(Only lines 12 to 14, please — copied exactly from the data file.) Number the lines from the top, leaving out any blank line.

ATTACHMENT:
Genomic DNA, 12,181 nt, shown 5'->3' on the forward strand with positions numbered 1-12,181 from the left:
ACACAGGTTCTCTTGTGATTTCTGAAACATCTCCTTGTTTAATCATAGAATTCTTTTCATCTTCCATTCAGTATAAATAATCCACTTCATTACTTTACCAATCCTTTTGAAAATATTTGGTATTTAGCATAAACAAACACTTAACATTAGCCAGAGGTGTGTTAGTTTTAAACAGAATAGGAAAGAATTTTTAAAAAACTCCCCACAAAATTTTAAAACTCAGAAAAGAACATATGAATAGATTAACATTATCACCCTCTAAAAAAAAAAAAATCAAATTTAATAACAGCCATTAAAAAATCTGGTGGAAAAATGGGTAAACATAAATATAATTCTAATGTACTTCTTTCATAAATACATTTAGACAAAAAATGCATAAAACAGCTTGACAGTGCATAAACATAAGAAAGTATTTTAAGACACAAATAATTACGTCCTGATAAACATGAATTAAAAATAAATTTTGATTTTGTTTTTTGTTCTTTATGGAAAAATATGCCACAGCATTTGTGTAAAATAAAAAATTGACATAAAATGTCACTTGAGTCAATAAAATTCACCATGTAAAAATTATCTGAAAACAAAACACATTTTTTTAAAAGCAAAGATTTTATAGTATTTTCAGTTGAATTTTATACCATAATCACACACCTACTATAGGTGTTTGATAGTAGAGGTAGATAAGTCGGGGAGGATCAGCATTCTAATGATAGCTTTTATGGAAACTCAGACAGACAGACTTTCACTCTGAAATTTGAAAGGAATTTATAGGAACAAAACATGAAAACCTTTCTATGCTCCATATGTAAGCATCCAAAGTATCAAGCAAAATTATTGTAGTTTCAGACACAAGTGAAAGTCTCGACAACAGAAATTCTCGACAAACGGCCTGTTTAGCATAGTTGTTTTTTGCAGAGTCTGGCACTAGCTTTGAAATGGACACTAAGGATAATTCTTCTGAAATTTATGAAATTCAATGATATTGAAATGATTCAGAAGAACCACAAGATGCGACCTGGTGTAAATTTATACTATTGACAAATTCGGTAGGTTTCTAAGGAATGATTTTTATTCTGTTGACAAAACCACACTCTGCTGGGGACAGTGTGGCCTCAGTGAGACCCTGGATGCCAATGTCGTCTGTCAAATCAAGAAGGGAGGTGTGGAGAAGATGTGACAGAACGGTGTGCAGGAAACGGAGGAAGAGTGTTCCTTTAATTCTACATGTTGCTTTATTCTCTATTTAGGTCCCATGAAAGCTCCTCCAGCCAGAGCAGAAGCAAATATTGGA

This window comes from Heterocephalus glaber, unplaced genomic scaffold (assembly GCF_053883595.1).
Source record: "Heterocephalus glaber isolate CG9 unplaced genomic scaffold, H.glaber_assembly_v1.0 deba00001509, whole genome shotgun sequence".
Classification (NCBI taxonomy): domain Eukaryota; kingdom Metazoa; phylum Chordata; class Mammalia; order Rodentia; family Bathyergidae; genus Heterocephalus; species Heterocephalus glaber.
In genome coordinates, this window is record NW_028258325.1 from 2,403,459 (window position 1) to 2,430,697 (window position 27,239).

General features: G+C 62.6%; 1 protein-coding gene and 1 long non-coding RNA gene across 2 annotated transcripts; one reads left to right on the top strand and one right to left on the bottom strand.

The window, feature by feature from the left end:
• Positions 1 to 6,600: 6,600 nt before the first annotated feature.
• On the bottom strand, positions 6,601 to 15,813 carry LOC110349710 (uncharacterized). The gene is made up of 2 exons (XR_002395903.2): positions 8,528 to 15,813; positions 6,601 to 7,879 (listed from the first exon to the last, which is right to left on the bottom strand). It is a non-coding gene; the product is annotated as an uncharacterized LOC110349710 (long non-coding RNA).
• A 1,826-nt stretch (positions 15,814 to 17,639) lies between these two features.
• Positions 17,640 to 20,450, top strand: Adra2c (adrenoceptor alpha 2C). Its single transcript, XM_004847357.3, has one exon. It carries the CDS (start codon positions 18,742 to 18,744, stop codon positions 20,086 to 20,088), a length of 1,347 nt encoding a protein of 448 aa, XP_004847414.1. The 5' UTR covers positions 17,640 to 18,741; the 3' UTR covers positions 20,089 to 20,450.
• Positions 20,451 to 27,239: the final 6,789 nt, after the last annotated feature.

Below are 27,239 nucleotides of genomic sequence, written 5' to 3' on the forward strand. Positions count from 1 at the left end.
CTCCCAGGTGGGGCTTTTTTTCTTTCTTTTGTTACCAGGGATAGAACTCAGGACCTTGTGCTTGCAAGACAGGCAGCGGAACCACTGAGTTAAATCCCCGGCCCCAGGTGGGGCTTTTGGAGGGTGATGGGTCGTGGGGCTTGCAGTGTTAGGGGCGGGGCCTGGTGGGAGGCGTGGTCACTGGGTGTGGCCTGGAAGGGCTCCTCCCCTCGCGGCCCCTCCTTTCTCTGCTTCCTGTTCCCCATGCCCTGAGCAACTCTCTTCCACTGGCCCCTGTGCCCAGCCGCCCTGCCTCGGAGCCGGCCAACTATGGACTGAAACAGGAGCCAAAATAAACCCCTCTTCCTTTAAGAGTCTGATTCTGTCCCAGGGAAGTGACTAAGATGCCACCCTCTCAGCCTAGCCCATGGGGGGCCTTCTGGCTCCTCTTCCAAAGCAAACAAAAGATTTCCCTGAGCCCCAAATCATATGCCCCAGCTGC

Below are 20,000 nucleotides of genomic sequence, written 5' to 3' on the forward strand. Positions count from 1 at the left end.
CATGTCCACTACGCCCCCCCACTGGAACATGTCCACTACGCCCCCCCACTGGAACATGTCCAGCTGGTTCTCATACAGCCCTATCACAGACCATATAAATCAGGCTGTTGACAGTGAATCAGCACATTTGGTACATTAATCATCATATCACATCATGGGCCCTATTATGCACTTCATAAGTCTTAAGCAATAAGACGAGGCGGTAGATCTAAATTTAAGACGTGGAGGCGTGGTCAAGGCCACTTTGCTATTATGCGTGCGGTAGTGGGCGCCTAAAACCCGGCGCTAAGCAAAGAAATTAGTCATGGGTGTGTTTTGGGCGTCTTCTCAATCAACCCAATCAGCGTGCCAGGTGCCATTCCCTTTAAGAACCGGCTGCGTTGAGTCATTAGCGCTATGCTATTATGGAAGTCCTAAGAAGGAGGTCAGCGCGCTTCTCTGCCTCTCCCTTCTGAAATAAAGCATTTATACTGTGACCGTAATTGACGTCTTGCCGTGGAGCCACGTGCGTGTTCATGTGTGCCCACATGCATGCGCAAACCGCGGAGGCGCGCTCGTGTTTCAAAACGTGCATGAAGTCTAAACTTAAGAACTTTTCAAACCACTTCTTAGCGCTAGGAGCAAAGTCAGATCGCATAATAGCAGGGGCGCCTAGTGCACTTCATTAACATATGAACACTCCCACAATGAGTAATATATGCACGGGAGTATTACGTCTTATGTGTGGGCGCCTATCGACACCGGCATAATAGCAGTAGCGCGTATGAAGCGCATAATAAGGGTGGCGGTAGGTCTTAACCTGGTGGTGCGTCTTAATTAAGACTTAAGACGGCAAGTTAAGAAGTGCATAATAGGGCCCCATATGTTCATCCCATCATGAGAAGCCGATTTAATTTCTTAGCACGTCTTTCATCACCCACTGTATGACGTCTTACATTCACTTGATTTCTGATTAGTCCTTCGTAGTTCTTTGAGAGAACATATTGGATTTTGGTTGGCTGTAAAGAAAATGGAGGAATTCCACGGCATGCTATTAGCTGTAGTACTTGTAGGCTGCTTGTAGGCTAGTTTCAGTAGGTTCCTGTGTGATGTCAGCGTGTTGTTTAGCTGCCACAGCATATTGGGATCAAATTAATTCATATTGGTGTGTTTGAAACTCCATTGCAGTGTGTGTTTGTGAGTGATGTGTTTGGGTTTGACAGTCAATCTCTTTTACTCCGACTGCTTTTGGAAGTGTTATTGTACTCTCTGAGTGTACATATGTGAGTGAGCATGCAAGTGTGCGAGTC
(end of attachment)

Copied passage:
• Positions 17,640 to 20,450, top strand: Adra2c (adrenoceptor alpha 2C). Its single transcript, XM_004847357.3, has one exon. It carries the CDS (start codon positions 18,742 to 18,744, stop codon positions 20,086 to 20,088), a length of 1,347 nt encoding a protein of 448 aa, XP_004847414.1. The 5' UTR covers positions 17,640 to 18,741; the 3' UTR covers positions 20,089 to 20,450.
• Positions 20,451 to 27,239: the final 6,789 nt, after the last annotated feature.

Below are 27,239 nucleotides of genomic sequence, written 5' to 3' on the forward strand. Positions count from 1 at the left end.